Supported by Andrew Ng, Woebot is a Mental Health Chatbot to help with Depression
- Woebot is an app that works as a therapist
- It uses natural language processing and cognitive behavioral therapy
- Andrew Ng sits on the board of directors as the chairman
Talking to a therapist is not something most people can do, or can afford. People suffering from mental health issues often go undiagnosed throughout their lives.
Thanks to the recent uptick in machine learning, healthcare has seen a sharp rise in applications and products targeted towards people who previously were not able to afford treatment.
Woebot was launched by a team of Stanford psychologists and AI experts last year. Andrew Ng joined it’s board of directors as the chairman soon after. It is a talk therapy chatbot for people who struggle with mental health issues. The app was launched for iOS earlier this year and has been made accessible for Android users recently.
The chatbot can do a variety of things:
- It can track your mood and show the mood changes visually
- Accessible 24/7 and helps you fell better
- Teaches you techniques from cognitive behavioral therapy
Anna Maxted, a writer for ‘The Times’ recently shared her experience with the tool. You can get a glimpse of how the chatbot works in the below conversation:
Woebot monitors daily, one-on-one interactions with users using natural language processing (NLP) to deliver a self-guided version of cognitive behavioral therapy (CBT), which is the most effective treatment for mental health problems.
It has been found that the burden of mental health problems has doubled in the past decade. According to the World Health Organization, depression is the leading cause of disability globally with over 300 million people affected each year. The intention of creating Woebot was to provide continuous support to the people suffering from anxiety and depression.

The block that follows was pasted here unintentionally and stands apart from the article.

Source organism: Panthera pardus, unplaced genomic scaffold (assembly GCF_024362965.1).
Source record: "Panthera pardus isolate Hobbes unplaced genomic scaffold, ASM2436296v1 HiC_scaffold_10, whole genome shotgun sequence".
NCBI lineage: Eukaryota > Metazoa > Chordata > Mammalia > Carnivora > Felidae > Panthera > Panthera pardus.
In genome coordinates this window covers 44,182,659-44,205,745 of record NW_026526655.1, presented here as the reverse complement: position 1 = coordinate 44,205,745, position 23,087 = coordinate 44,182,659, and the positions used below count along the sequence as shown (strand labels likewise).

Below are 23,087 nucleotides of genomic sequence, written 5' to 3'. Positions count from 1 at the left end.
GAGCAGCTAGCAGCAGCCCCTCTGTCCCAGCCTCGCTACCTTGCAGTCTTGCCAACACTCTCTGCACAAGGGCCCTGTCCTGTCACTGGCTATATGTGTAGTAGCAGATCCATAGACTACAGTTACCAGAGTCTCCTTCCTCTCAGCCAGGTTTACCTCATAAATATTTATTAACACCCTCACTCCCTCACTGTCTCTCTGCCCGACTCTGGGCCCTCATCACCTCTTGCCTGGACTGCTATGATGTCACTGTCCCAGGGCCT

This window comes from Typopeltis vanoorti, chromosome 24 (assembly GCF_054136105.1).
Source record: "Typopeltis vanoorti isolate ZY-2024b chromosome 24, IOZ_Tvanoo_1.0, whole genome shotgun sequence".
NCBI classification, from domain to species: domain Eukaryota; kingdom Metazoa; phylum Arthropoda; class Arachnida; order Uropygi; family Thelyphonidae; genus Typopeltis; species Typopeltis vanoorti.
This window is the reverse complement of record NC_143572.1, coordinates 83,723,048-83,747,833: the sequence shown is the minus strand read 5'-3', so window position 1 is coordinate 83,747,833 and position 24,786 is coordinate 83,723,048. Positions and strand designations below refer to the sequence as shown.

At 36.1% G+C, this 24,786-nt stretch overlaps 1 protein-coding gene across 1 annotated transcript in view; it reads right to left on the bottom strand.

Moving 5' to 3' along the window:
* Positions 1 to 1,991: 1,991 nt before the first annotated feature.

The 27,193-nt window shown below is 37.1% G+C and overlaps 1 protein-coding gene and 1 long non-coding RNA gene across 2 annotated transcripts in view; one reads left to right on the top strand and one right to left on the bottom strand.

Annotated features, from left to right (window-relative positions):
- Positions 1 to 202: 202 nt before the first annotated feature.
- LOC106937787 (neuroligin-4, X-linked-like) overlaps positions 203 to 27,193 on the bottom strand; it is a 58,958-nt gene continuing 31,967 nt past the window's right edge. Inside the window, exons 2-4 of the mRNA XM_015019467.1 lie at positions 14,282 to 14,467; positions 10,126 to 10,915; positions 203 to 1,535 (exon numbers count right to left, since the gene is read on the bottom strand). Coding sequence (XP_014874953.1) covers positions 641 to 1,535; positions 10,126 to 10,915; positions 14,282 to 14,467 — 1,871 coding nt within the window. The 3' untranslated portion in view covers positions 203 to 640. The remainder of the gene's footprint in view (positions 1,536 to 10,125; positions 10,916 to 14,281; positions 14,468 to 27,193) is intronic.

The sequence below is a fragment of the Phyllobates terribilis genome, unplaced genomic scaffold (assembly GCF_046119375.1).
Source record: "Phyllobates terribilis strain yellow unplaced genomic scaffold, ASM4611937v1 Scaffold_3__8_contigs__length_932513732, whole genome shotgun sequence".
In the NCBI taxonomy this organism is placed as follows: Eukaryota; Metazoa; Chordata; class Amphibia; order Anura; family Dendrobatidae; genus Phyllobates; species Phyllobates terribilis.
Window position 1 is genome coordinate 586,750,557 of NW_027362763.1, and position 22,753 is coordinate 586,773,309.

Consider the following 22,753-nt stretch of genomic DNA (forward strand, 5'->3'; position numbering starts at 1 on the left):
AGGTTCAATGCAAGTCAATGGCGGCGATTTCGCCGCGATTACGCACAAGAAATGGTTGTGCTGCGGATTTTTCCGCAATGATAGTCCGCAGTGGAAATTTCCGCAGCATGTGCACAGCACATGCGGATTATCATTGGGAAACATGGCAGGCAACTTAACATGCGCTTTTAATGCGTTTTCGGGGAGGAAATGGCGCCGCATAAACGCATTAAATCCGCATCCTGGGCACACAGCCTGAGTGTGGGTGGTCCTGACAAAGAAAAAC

It is already being used in 130 countries, getting more than two million messages per week, which is a remarkable start.
Our take on this
Woebot is a very useful foray into the world of digital mental healthcare but it cannot (yet) replace a human connection. Having said that, it’s still a welcome change and should help people around the world deal with their everyday issues. Not everyone has the time and money to get personal counseling.
The field of digital healthcare is still ripe for data scientists – the amount of data available encourages researchers in this field to find cures and prevention measures for various illnesses, both physical and mental. You can see machine learning competitions being hosted on popular sites encouraging people to come up with new solutions to old problems. Here’s hoping the trend continues with even better and accurate results in the future.
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